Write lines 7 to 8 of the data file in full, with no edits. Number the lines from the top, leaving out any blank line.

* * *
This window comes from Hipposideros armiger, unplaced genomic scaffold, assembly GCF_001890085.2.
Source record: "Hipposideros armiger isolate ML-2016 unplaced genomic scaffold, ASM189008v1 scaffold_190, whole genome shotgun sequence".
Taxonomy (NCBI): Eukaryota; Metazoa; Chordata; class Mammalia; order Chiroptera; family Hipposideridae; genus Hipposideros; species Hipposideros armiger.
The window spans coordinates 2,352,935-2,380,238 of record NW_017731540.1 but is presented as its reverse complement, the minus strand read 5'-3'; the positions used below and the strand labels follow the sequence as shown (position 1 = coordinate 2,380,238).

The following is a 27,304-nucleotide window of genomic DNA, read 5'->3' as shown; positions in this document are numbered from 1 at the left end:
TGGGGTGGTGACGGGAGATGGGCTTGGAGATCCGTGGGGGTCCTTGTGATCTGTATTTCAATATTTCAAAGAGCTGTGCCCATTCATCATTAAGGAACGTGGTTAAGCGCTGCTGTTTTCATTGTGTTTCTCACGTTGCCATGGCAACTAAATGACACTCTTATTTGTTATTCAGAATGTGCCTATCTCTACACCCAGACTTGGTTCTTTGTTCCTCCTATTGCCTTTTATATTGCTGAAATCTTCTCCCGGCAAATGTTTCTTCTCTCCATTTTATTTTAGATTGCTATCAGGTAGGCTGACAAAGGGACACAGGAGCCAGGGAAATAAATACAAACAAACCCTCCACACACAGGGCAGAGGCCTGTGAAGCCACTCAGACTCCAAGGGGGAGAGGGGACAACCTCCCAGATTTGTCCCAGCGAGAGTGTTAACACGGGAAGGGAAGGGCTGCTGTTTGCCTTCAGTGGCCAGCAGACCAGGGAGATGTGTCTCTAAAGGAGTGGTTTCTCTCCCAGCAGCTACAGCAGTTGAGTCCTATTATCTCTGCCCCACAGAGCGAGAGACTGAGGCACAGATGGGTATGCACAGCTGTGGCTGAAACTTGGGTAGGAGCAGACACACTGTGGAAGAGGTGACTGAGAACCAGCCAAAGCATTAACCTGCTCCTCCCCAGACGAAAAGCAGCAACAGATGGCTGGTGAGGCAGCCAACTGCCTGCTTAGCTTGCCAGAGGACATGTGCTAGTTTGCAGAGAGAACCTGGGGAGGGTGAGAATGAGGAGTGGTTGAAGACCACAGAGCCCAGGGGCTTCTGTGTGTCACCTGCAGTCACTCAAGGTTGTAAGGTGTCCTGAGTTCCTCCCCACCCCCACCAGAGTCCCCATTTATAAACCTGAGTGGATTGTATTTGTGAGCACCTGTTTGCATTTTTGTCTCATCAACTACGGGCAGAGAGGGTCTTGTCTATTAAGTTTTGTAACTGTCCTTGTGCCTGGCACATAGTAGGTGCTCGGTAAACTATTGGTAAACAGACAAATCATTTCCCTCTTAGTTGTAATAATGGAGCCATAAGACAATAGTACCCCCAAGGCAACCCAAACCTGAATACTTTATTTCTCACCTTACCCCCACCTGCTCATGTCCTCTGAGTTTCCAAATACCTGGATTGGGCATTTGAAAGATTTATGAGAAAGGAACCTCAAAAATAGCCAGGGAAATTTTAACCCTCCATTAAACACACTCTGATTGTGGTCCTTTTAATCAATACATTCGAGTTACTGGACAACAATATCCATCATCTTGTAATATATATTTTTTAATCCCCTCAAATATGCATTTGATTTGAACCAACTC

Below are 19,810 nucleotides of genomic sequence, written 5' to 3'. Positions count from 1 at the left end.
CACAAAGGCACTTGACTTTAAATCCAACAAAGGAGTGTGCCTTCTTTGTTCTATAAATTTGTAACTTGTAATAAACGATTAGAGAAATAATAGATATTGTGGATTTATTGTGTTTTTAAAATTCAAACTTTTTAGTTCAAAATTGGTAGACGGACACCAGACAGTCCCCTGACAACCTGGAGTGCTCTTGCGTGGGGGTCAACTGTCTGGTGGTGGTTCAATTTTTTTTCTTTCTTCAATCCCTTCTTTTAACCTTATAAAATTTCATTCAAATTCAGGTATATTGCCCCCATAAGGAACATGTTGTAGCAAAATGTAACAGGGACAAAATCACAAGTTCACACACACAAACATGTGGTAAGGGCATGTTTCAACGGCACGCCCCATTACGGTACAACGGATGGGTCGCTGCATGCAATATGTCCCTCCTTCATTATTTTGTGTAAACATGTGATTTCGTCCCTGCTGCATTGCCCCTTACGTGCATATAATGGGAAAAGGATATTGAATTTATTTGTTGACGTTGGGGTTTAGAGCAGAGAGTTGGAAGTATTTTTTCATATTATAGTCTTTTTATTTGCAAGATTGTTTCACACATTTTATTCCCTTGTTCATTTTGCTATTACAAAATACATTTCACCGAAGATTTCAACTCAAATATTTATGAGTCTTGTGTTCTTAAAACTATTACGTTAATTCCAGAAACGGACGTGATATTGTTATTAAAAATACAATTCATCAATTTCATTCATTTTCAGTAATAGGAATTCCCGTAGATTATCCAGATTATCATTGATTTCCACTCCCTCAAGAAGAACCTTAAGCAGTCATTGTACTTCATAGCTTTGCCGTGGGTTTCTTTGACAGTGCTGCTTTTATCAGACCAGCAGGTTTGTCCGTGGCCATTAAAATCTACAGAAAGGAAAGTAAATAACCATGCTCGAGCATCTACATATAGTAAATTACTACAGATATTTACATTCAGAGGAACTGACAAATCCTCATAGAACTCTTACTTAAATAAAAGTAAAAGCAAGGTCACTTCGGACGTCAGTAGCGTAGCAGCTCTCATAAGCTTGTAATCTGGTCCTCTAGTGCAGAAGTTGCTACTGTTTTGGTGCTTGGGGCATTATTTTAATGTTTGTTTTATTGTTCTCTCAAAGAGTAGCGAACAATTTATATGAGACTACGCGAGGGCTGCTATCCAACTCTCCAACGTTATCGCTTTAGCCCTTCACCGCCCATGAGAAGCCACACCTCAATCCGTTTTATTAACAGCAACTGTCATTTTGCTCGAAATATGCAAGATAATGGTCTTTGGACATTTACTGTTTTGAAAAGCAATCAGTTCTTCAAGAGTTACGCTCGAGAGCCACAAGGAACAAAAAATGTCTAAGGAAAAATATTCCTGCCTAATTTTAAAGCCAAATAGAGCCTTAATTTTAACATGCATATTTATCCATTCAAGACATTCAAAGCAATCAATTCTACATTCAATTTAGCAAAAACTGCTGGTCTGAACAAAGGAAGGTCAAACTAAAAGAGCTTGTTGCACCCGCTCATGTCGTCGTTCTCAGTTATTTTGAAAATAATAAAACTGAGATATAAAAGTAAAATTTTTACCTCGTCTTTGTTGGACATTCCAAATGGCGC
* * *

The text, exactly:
Below are 19,810 nucleotides of genomic sequence, written 5' to 3'. Positions count from 1 at the left end.
CACAAAGGCACTTGACTTTAAATCCAACAAAGGAGTGTGCCTTCTTTGTTCTATAAATTTGTAACTTGTAATAAACGATTAGAGAAATAATAGATATTGTGGATTTATTGTGTTTTTAAAATTCAAACTTTTTAGTTCAAAATTGGTAGACGGACACCAGACAGTCCCCTGACAACCTGGAGTGCTCTTGCGTGGGGGTCAACTGTCTGGTGGTGGTTCAATTTTTTTTCTTTCTTCAATCCCTTCTTTTAACCTTATAAAATTTCATTCAAATTCAGGTATATTGCCCCCATAAGGAACATGTTGTAGCAAAATGTAACAGGGACAAAATCACAAGTTCACACACACAAACATGTGGTAAGGGCATGTTTCAACGGCACGCCCCATTACGGTACAACGGATGGGTCGCTGCATGCAATATGTCCCTCCTTCATTATTTTGTGTAAACATGTGATTTCGTCCCTGCTGCATTGCCCCTTACGTGCATATAATGGGAAAAGGATATTGAATTTATTTGTTGACGTTGGGGTTTAGAGCAGAGAGTTGGAAGTATTTTTTCATATTATAGTCTTTTTATTTGCAAGATTGTTTCACACATTTTATTCCCTTGTTCATTTTGCTATTACAAAATACATTTCACCGAAGATTTCAACTCAAATATTTATGAGTCTTGTGTTCTTAAAACTATTACGTTAATTCCAGAAACGGACGTGATATTGTTATTAAAAATACAATTCATCAATTTCATTCATTTTCAGTAATAGGAATTCCCGTAGATTATCCAGATTATCATTGATTTCCACTCCCTCAAGAAGAACCTTAAGCAGTCATTGTACTTCATAGCTTTGCCGTGGGTTTCTTTGACAGTGCTGCTTTTATCAGACCAGCAGGTTTGTCCGTGGCCATTAAAATCTACAGAAAGGAAAGTAAATAACCATGCTCGAGCATCTACATATAGTAAATTACTACAGATATTTACATTCAGAGGAACTGACAAATCCTCATAGAACTCTTACTTAAATAAAAGTAAAAGCAAGGTCACTTCGGACGTCAGTAGCGTAGCAGCTCTCATAAGCTTGTAATCTGGTCCTCTAGTGCAGAAGTTGCTACTGTTTTGGTGCTTGGGGCATTATTTTAATGTTTGTTTTATTGTTCTCTCAAAGAGTAGCGAACAATTTATATGAGACTACGCGAGGGCTGCTATCCAACTCTCCAACGTTATCGCTTTAGCCCTTCACCGCCCATGAGAAGCCACACCTCAATCCGTTTTATTAACAGCAACTGTCATTTTGCTCGAAATATGCAAGATAATGGTCTTTGGACATTTACTGTTTTGAAAAGCAATCAGTTCTTCAAGAGTTACGCTCGAGAGCCACAAGGAACAAAAAATGTCTAAGGAAAAATATTCCTGCCTAATTTTAAAGCCAAATAGAGCCTTAATTTTAACATGCATATTTATCCATTCAAGACATTCAAAGCAATCAATTCTACATTCAATTTAGCAAAAACTGCTGGTCTGAACAAAGGAAGGTCAAACTAAAAGAGCTTGTTGCACCCGCTCATGTCGTCGTTCTCAGTTATTTTGAAAATAATAAAACTGAGATATAAAAGTAAAATTTTTACCTCGTCTTTGTTGGACATTCCAAATGGCGC